“There is nothing that was salvageable,” said New York State Office of Court Administration Executive Director Ronald Younkins. “They had an outside company that specializes in restoration of documents and disaster recovery. They came and — nothing.”
On March 22, 2015, a seven-alarm fire consumed 85,387 boxes of court records from all five boroughs of New York City. These records ranged in dates from 1873 to 2006. According to Younkins, recreating every file would be “impossible,” but OCA will address requests as the come.
“Even if the case file was destroyed, there might be minutes of the proceeding still available,” Younkins said. “This has to be done on a case by case basis.”
Hurricane Katrina was another disaster that destroyed many paper and microfilm records in Louisiana and Mississippi. One month after Katrina, Hurricane Rita struck Louisiana again hitting Cameron Parish hard and leveling 90% of the town’s buildings and homes.
Downtown, the only structure left standing was the Cameron Courthouse. Built in 1937 to replace the old wooden structure that had been destroyed by fire, this facility was built with disaster mediation in mind. But despite this, the records in the courthouse basement were not immune to the storm surge from Hurricane Rita.
Before the hurricane hit, Clerk of Court Carl Broussard and his staff of eight hurriedly moved 400 boxes of records – including pending cases and the last five years of criminal records – up to the second floor. Due to their efforts, those records were saved. But unfortunately, all of the legacy records that remained in the basement were destroyed. The records they saved still had to be digitized as quickly as possible as the oppressive humidity caused the rescued documents to mold.
The State of Florida is well versed in cleaning up after disasters. In June of 2012, days of heavy rain from Tropical Storm Debby coupled with a failed sump pump at the Suwanee County Courthouse resulted in raising water in the basement. As the flood waters entered Courthouse, the records kept in the basement were in peril. Jim Craig, Director of Micrographics, was contacted by Barry Baker, Clerk of the Suwannee County Court, to assess the records and find ways to recover the wet and damaged volumes. “Saving these documents was quite an undertaking,” says Jim Craig. “Eric was on the ball and ordered two refrigerated semis for delivery Monday morning. First thing Monday morning we triaged the volumes removed from the basement over the weekend. Wet volumes went in to the semis, undamaged volumes were eventually moved to the backlot into air conditioned storage containers and the damp volumes were dehumidified at the Live Oak library. Once all the records were safe, and the drying out was in process, the worst affected volumes were transferred to Micrographics for scanning. “We digitized many damaged volumes. In the digitization process, we made use of Image Processing Controls to improve the image quality. With IPCs, we virtually eliminated the water stain damage from the final scan.”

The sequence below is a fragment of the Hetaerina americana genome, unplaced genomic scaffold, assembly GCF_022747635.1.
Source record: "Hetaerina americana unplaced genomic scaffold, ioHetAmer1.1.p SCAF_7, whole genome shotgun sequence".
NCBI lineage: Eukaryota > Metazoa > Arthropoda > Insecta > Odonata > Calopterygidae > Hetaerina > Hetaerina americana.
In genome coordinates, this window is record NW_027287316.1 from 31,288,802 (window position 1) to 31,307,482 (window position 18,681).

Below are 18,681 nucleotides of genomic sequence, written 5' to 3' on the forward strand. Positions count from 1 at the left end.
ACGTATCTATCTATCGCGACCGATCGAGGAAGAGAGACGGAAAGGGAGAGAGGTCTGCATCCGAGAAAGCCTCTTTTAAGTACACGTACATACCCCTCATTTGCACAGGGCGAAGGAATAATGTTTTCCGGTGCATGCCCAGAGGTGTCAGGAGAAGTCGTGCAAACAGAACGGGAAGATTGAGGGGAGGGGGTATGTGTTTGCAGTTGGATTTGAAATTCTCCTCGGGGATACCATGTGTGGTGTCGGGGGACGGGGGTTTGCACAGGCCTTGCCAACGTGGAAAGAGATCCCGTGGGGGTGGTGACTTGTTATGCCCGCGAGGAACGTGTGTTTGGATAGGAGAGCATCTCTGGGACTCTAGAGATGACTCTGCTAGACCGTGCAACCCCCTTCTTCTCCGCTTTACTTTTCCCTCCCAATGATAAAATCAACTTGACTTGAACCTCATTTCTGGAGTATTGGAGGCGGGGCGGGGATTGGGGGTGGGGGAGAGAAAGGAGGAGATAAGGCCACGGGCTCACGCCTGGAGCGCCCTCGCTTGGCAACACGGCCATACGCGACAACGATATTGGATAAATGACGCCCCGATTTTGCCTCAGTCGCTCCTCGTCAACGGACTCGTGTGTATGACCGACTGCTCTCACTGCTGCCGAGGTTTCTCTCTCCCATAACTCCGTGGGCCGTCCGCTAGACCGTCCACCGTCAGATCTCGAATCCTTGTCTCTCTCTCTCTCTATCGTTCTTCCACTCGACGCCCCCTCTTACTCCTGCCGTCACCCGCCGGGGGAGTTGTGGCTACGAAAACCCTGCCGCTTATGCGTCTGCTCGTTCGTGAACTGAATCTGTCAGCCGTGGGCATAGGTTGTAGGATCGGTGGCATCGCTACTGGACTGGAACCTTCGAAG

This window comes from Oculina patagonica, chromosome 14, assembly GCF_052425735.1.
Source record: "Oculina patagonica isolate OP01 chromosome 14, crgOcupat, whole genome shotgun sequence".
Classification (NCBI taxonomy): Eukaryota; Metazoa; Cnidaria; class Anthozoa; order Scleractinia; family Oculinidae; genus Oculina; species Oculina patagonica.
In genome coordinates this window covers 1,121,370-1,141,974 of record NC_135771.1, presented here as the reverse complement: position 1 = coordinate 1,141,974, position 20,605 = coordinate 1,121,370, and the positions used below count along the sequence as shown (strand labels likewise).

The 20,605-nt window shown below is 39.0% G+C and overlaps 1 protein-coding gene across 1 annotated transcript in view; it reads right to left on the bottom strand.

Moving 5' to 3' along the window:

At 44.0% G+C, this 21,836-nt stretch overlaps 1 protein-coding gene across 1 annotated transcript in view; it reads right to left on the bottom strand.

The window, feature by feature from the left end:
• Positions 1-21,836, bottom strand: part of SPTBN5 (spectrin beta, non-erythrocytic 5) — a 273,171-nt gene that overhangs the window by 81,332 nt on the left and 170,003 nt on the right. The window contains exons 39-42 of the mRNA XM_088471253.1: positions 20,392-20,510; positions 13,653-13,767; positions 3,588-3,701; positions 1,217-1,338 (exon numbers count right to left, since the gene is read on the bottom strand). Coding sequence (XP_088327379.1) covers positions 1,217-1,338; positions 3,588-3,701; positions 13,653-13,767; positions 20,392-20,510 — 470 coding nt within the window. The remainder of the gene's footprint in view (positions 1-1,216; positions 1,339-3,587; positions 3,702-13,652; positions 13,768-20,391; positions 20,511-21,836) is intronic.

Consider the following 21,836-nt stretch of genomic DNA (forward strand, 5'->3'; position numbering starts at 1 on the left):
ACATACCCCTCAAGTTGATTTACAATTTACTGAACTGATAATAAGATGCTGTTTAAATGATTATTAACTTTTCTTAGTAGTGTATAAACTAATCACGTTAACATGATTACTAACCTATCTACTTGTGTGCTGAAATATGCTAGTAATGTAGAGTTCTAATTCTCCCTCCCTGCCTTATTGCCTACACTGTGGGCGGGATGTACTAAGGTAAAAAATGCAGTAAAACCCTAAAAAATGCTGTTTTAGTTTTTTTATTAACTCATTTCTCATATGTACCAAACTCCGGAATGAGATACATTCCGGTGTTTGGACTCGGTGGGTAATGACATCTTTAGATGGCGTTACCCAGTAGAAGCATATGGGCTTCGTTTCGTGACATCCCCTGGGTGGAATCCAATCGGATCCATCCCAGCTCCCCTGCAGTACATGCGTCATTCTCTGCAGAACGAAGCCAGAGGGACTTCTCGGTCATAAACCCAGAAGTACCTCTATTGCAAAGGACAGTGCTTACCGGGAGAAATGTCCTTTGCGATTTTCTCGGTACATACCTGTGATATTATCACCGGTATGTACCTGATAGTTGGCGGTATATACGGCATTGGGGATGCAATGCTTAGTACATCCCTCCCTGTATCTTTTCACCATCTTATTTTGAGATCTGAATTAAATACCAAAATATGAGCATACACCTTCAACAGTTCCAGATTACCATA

Today, the County has beefed up the water extraction systems and runs regular drills to confirm operational integrity. Vital records are still stored in the courthouse basement and as time and money permits, those records are being digitized. Additionally, the new records center is designed with risk mediation in mind. Jim Craig goes on to say, “All in all, the effort put into this salvage operation by the Suwannee County Clerk staff and the Live Oak community resulted in minimal loss. Micrographics was happy to play a part in that success story.”
If you have any questions about mitigating loss of your paper files and microfilm, contact us at firstname.lastname@example.org. We will be attending the 2017 Winter Florida Clerk of Court Conference on February 28th – March 2nd. If you’d like to meet with us during the conference, contact us for an appointment.
Since 1980, Micrographics has been working with Florida Clerks to reduce costs and increase staff productivity by implementing comprehensive, scalable, and secure solutions. These solutions include integrated records conversion services, data storage, and workflow design. Plus, we sell Fujitsu scanners and scanner maintenance at highly competitive prices and also offer scanner rentals. Micrographics has converted millions of documents and is proudly recognized as one of the most successful companies in the document and information management processing industry. We currently work with a majority of the County Clerks in Florida addressing both current records and antiquity projects. In addition to Clerks, we have performed preservation and antiquity projects in both domestic and British publishing houses, National Geographic, UF Foundation, UM, Cuban Heritage Collection, Menorcan Historical Society, and the Lawrence Lewis Foundation. Micrographics meets or exceeds SOF admin codes, and the Library of Congress scanning specifications.